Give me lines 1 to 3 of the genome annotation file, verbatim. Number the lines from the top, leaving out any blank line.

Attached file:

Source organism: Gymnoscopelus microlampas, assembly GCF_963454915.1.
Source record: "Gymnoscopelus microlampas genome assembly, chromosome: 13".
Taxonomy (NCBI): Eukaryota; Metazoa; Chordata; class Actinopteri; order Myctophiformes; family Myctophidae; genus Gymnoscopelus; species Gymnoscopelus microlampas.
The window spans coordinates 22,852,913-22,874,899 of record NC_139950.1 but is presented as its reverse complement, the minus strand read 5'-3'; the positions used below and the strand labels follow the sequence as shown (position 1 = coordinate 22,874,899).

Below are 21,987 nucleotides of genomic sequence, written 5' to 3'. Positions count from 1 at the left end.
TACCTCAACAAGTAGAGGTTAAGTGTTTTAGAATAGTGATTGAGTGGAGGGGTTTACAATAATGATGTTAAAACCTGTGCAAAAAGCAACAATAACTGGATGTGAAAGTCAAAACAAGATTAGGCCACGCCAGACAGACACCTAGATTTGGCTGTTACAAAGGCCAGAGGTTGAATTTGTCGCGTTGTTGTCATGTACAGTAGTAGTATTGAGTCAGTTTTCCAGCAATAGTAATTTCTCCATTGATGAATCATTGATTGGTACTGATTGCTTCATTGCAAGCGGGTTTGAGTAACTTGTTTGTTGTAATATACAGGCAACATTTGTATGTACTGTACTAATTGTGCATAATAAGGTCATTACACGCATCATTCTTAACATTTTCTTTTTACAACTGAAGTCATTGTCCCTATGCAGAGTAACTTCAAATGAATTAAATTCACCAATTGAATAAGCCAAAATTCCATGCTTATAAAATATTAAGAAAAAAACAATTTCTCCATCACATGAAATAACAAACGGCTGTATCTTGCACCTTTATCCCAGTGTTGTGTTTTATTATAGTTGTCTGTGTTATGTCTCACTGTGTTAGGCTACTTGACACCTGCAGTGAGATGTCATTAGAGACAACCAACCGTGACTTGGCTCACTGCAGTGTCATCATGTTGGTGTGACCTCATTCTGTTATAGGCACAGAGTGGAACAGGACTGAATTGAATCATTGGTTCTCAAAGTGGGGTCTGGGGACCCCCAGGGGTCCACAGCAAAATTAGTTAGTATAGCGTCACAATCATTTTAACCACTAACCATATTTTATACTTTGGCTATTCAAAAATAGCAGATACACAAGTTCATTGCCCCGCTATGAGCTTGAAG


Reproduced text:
Source organism: Gymnoscopelus microlampas, assembly GCF_963454915.1.
Source record: "Gymnoscopelus microlampas genome assembly, chromosome: 13".
Taxonomy (NCBI): Eukaryota; Metazoa; Chordata; class Actinopteri; order Myctophiformes; family Myctophidae; genus Gymnoscopelus; species Gymnoscopelus microlampas.